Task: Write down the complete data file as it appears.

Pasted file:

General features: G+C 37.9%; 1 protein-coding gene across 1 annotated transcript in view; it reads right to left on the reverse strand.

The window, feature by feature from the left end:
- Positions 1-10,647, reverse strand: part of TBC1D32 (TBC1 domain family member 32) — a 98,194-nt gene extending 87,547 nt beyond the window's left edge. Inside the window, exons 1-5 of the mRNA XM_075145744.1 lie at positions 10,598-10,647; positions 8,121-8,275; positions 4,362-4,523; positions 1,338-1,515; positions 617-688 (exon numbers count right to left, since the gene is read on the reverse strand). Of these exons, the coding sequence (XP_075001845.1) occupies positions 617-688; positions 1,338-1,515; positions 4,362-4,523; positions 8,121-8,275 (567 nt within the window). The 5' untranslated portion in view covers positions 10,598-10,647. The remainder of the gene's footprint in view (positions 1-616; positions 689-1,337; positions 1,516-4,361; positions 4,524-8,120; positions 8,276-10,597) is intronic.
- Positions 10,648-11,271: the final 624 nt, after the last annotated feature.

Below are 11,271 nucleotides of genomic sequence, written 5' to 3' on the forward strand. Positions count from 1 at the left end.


General features: G+C 37.9%; 1 protein-coding gene across 1 annotated transcript in view; it reads right to left on the reverse strand.

The window, feature by feature from the left end:
- Positions 1-10,647, reverse strand: part of TBC1D32 (TBC1 domain family member 32) — a 98,194-nt gene extending 87,547 nt beyond the window's left edge. Inside the window, exons 1-5 of the mRNA XM_075145744.1 lie at positions 10,598-10,647; positions 8,121-8,275; positions 4,362-4,523; positions 1,338-1,515; positions 617-688 (exon numbers count right to left, since the gene is read on the reverse strand). Of these exons, the coding sequence (XP_075001845.1) occupies positions 617-688; positions 1,338-1,515; positions 4,362-4,523; positions 8,121-8,275 (567 nt within the window). The 5' untranslated portion in view covers positions 10,598-10,647. The remainder of the gene's footprint in view (positions 1-616; positions 689-1,337; positions 1,516-4,361; positions 4,524-8,120; positions 8,276-10,597) is intronic.
- Positions 10,648-11,271: the final 624 nt, after the last annotated feature.

Below are 11,271 nucleotides of genomic sequence, written 5' to 3' on the forward strand. Positions count from 1 at the left end.